Another partnership for Warner Bros. Records, check out the full details below courtesy of [Billboard Biz] below.
Four years after parting ways with Atlantic Records, Vice Music is re-teaming with Warner Bros. Records for a three-year global partnership, encompassing distribution, marketing, touring support and other components. Vice Music, the in-house record label at Vice Media, has helped launch acts like Justice, Chromeo, Bloc Party, the Streets and Death From Above 1979 over the years, but has struggled to maintain the day-to-day operations of the label since going indie in 2007.
“When we left Atlantic, they were handling all the business affairs, the royalties, accounting, all these things we’d taken for granted,” says Vice Media co-founder Suroosh Alvi. “We realized that our strengths are with A&R and marketing. Signing, marketing and building artist brands, that’s what we should be focusing on.”
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Alvi says he had discussions with all the major labels, but ultimately came back to Warner through its relationship with Livia Tortella, chief operating officer of Warner Bros. Records and Atlantic’s former exec VP of marketing. Vice was looking to tout its newfound clout as a multimedia entertainment brand, having introduced its successful Creators Project events series in 2009, an MTV series (“The Vice Guide to Everything”) in 2010 and a new music site (Noisey.com) at this year’s South By Southwest.
“Vice is a fantastic brand that artists want to be associated with,” Todd Moscowitz, co-president and CEO of Warner Bros. Records, tells Billboard.Biz. “Suroosh and the team have great taste and an incredible marketing vehicle. Our job is to work with them to identify great artists and enhance the marketing opportunities that they have.”
The deal semi-officially kicked off in October, when Warner helped Vice distribute¬†Justice’s second album “Audio, Video, Disco” on its Elektra imprint.¬†”We were the label that broke that artist in America, when we were with Atlantic,” Alvi says. “I was really impressed in working with the Warner Music Group in that whole process to get Justice back onto Vice and how easy it actually was compared to how Warner used to be in terms of the levels of bureaucracy and systems in place.”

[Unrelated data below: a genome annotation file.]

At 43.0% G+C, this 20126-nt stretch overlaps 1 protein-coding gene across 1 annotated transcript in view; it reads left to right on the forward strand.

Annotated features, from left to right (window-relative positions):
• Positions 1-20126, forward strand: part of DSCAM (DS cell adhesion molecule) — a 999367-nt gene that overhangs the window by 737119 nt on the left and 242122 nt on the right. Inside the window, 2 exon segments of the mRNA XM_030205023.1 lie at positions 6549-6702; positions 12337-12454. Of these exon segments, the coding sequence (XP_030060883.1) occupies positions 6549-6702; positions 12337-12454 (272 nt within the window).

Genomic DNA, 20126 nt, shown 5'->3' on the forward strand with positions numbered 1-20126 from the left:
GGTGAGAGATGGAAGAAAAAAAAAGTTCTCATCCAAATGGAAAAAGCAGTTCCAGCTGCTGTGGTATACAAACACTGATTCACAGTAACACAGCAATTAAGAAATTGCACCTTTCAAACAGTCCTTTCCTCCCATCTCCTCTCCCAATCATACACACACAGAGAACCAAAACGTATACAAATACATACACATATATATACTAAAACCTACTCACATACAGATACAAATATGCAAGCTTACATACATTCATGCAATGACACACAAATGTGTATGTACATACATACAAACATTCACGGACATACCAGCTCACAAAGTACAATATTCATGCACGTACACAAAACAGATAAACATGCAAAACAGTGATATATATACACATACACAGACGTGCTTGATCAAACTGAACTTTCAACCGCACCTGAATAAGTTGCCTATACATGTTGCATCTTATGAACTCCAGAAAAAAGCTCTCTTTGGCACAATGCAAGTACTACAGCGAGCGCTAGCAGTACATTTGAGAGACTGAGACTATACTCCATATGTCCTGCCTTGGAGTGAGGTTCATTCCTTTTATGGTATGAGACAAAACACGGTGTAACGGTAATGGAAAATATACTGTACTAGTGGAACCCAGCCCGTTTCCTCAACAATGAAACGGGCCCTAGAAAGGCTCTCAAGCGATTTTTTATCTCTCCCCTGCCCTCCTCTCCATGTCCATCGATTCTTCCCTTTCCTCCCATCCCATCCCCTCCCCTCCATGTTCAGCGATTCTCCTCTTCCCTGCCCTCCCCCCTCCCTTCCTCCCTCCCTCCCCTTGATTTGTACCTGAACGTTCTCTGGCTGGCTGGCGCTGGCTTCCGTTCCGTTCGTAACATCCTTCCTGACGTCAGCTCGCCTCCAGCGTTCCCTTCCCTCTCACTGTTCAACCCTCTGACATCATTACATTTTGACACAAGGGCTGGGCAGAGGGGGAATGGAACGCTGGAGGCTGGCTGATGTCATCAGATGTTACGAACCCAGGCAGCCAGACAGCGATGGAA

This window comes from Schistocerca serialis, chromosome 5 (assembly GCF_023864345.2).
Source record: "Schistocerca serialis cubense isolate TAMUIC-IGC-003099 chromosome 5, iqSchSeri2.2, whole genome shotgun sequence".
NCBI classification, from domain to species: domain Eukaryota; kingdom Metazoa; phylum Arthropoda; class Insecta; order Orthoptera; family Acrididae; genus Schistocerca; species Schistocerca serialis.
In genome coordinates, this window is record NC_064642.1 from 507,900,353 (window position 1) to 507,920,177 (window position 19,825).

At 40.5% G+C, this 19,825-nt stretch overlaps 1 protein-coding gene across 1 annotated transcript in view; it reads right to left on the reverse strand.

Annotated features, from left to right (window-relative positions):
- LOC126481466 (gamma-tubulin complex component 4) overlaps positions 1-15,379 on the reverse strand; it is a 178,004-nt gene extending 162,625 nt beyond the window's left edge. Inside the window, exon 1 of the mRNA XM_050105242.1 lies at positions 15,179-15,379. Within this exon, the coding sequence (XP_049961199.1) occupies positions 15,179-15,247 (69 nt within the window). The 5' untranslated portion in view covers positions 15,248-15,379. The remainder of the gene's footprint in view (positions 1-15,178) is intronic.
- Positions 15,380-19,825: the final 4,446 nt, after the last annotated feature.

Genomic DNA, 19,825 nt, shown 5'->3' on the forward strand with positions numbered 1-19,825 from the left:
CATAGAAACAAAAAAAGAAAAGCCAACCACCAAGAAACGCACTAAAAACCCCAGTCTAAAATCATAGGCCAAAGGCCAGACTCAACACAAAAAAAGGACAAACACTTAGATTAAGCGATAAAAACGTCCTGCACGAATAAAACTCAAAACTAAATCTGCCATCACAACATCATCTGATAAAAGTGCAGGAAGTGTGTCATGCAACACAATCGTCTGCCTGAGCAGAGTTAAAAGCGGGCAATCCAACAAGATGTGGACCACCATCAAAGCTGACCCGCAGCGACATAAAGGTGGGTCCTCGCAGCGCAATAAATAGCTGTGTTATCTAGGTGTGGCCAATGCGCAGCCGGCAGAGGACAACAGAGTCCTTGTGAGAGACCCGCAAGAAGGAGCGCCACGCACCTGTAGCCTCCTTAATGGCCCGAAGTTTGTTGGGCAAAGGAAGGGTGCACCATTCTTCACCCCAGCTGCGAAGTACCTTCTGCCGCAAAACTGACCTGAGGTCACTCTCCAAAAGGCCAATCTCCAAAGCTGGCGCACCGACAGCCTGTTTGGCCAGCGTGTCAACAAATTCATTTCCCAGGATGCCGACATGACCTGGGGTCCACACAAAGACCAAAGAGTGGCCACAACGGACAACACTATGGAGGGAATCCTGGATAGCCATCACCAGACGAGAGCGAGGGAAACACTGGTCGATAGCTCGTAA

So far, “Audio, Video, Disco” has sold about 13,000 copies to date, according to Nielsen SoundScan. Alvi says sales are nearing 60,000 worldwide, and is hopeful that the album will gain more traction in 2012 once the band kicks off its tour. That will include more dates inVice’s The Creators Project event series, which the band played in New York last month.
“The thing about Justice is that last time it was a slow build. Their success didn’t happen before [the album was released in the U.S.], it came from all the commercial synchs and their touring,” Alvi says. “I think the record’s amazing, and they took some risks they’re gonna be awarded for artistically. They didn’t just rehash ‘Cross’ and make ‘Cross 2.’ They developed as artists, and probably surprised some of their core people out there.”
Up next, a December release from Gucci Mane, a Warner artist that Vice will help distribute and promote. If the rapper seems like an odd choice for the label known primarily for electronic and punk rock, Alvi says it helps the label come full circle. “The first three records we released were the Streets, Chromeo and the Panthers. I feel like we’re doing that again with Justice, Gucci and a new punk band we’ve signed like Off! or a band like Black Lips. I think it’s our job, and the audience expects it as well, to take some risks and work with all the folks that are out there.”
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